When I first mentioned joining a sorority to my parents, they were in shock that I would even bother with that part of college life. I mean, yes, I had a set group of friends (kind of) going into college, and I'm pretty outgoing without connections for the future, so I could see their confusion. But their confusion wasn't the worst part; there was concern that once I joined, my social life would become more important than my schoolwork. Little did they know, that while my social life has become important, that's not what sororities focus on most of the time. 

A philanthropy is defined by the Webster Dictionary as, "The practice of giving money and time to help make life better for people." What do you know, Webster hit it right on the head, because that is what we focus on as a whole. So, why not look into some of the Greek organizations that really showcase those skills, because if you're going to party hard, you can bet that the work is harder. 

Chi Omega

Chi Omega was founded in 1895 at the University of Arkansas. Their mission statement is as follows: 

Sisters inspired by our values who serve the world while keeping Chi Omega forever at heart. 

Doesn't that just sound philanthropic? Their national philanthropy is Make-A-Wish, which, if you don't know what they do, they grant "wishes" to children who are battling life-threatening illnesses. More often than not, their events on campus relate to the Make-A-Wish Foundation. The event itself could be any type of fundraiser, but all the profits go to the foundation itself. For more information on the foundation, see below! 

Alpha Omicron Pi

Alpha Omicron Pi was founded in 1889 at Barnard College. Their vision statement itself speaks to their philanthropy:

Living our Values. 
Changing the Future.

How cute is that?! Their national philanthropy is the Arthritis Foundation, which was chosen specifically because it was seen as the leading cause of disability in women. Adopted in 1967, Alpha Omicron Pi has raised over $2 million for grants and research. Interested? Here's a video talking about the philanthropy itself!

Gamma Phi Beta

Gamma Phi was founded in 1874 at Syracuse University. The first group to use the term, "sorority," their mission statement resonates with their philanthropy of choice as well: 

To inspire the highest type of womanhood.

Gamma Phi Beta is the exclusive National Panhellenic Conference National Sponsor of Girls on The Run. A huge part of Girls on the Run is to inspire and motivate girls to compete in a 5k, which may sound painful, but being with a group of girls and training together can be one of the best things to inspire the highest type of womanhood. They've even created a video about building strong girls!

Pi Kappa Alpha

Switching to looking at fraternities, there are plenty of them as well to look at when looking at philanthropies! We'll start with Pi Kappa Alpha, which was founded in 1868 at the University of Virginia. Now, when looking at their site, they had a lot of mission statements, but we'll look closely at their vision statement for some insight into what they do:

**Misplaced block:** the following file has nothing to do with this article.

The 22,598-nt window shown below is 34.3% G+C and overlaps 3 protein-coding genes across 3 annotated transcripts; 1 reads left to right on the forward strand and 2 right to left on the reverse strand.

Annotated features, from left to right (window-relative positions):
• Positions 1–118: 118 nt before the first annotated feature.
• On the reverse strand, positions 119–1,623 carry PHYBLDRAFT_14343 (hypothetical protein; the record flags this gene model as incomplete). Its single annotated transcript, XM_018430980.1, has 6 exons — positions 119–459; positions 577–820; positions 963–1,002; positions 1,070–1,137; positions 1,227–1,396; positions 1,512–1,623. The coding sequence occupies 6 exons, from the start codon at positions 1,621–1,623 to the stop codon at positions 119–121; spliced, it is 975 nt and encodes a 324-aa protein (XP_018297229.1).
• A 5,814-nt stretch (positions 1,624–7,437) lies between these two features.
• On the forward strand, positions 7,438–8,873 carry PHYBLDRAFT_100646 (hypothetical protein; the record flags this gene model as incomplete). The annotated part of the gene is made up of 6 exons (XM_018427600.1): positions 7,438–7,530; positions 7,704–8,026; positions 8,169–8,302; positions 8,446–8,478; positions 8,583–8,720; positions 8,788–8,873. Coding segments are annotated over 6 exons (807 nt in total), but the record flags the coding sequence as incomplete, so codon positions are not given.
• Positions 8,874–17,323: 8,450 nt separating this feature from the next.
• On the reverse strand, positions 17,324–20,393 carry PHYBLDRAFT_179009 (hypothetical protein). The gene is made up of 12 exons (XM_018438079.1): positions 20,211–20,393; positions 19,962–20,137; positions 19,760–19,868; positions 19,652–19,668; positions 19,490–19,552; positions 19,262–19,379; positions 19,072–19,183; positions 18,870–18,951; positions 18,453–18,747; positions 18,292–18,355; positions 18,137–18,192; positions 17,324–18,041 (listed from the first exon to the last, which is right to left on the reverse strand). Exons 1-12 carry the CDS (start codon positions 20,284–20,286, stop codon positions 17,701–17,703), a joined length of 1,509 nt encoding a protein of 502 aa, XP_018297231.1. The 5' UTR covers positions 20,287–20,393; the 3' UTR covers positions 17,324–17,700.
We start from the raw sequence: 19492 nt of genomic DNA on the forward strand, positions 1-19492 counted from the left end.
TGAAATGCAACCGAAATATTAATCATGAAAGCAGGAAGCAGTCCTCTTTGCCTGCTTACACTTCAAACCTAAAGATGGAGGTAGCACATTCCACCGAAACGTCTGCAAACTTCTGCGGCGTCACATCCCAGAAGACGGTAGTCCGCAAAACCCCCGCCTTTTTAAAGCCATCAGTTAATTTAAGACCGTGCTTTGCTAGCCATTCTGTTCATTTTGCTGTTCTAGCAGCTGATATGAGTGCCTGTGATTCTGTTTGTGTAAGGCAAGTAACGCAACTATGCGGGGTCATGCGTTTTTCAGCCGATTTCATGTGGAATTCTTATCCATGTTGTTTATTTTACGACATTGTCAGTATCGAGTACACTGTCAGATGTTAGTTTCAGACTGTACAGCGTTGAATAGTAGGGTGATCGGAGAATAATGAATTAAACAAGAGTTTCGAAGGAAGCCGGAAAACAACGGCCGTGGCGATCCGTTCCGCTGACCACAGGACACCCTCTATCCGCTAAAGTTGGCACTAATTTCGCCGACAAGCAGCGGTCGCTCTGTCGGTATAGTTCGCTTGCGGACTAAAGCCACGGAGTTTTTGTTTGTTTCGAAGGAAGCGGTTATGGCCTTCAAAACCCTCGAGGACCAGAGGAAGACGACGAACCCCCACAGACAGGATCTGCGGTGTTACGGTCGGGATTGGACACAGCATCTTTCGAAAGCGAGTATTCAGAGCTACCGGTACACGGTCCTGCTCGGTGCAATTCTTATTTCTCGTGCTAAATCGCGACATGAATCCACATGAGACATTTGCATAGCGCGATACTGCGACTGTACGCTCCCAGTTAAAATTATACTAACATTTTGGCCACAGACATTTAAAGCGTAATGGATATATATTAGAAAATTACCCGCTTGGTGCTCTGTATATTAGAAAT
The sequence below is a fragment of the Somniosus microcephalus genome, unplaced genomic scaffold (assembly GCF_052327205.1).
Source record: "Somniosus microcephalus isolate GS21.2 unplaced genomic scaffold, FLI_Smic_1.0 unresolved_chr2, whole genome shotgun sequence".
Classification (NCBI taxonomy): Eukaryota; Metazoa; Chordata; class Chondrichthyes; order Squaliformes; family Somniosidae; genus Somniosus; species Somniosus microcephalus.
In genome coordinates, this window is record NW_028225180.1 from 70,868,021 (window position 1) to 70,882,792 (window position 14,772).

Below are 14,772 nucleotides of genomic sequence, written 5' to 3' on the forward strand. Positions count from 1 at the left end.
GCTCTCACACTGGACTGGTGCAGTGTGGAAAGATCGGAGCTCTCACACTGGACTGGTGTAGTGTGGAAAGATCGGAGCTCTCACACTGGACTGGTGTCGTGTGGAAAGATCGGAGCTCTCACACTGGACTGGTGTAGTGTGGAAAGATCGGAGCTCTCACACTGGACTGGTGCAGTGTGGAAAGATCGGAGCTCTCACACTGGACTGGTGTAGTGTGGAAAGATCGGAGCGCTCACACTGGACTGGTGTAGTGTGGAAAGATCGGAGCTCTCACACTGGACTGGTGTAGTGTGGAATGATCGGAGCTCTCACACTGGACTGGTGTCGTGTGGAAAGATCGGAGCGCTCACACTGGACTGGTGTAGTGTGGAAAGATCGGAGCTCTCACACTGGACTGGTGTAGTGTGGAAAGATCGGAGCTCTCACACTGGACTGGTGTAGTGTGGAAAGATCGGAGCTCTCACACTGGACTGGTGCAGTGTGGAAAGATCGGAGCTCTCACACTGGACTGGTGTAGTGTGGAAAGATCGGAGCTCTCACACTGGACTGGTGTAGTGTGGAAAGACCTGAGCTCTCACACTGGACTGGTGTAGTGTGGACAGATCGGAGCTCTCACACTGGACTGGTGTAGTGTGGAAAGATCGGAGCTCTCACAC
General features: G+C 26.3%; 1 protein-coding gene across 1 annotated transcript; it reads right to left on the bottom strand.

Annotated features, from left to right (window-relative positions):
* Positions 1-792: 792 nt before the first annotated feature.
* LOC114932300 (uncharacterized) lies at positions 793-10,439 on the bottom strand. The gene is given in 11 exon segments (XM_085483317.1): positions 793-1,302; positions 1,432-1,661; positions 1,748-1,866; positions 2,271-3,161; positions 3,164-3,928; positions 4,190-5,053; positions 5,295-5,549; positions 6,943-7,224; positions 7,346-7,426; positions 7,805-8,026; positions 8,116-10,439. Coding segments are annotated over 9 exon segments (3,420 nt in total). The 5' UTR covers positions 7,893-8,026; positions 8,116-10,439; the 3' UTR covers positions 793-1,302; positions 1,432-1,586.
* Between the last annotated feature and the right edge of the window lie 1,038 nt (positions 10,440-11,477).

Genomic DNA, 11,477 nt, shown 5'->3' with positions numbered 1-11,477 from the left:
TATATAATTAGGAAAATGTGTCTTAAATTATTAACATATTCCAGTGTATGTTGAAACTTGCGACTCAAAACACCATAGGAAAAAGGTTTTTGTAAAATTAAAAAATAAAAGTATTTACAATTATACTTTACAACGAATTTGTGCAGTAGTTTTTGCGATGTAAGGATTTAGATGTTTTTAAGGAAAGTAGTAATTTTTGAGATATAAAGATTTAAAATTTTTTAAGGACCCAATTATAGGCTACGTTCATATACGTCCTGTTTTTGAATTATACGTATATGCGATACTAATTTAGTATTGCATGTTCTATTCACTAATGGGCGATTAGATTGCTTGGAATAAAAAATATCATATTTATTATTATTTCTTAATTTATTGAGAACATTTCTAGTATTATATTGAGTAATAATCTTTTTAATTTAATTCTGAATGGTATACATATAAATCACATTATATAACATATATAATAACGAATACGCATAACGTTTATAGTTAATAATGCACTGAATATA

Pi Kappa Alpha will set the standard of integrity, intellect, and achievement for our members, host institutions, and the communities in which we live.

The preferred philanthropic partner is The Taylor Trudeau Cycle for Life. This philanthropy was created in memory of a fallen brother, who passed away after a year-long battle with leukemia. Since introducing this partner, they've raised over $250,000 for the MD Anderson Cancer Center. That's pretty impressive. Here's an example of their philanthropy event, from Florida Golf Coast University!

Sigma Alpha Epsilon

Founded in 1856 at the University of Alabama, their roots go way back. Their mission statement is pretty long, but here's a snippet of what it looks like: 

Advancing the highest standards of friendship, scholarship, leadership and service for our members throughout life.

Pretty good for a summary, if you ask me. Their preferred partnership currently is the Children's Miracle Network. Starting the partnership in 2001, they've raised more than $800,000. While this is not directly connected with the Children's Miracle Network, this is just an example of what a philanthropy event is like! The foundation in the video is The Beauty Campaign, which helps with cancer care. 

Delta Chi

Delta Chi started in 1889 at Cornell. Just like the other fraternities mentioned, their statements are excruciatingly long. To sum it up, this is what you get from their Constitution: 

We, the members of The Delta Chi Fraternity, believing that great advantages are to be derived from a brotherhood of college and university men, appreciating that close association may promote friendship, develop character, advance justice, and assist in the acquisition of a sound education, do ordain and establish this Constitution.

Very interesting. Now, their philanthropy, since 2001, has been The V Foundation for Cancer Research. If you're confused, it's a foundation for cancer research. Here's an example of what the V Foundation for Cancer Research is involved in!

This is just a small list of some of the philanthropies that Greek organizations have. Yes, there are plenty of others out there and there are plenty other concepts of philanthropy in-between. So, next time someone says that there's nothing but social life in Greek Life, feel free to butt in and shed a little light on the subject. Who knows, they might just show up to the next philanthropy event on your campus! 

Lead Image Credit: University of Rochester Gamma Phi Beta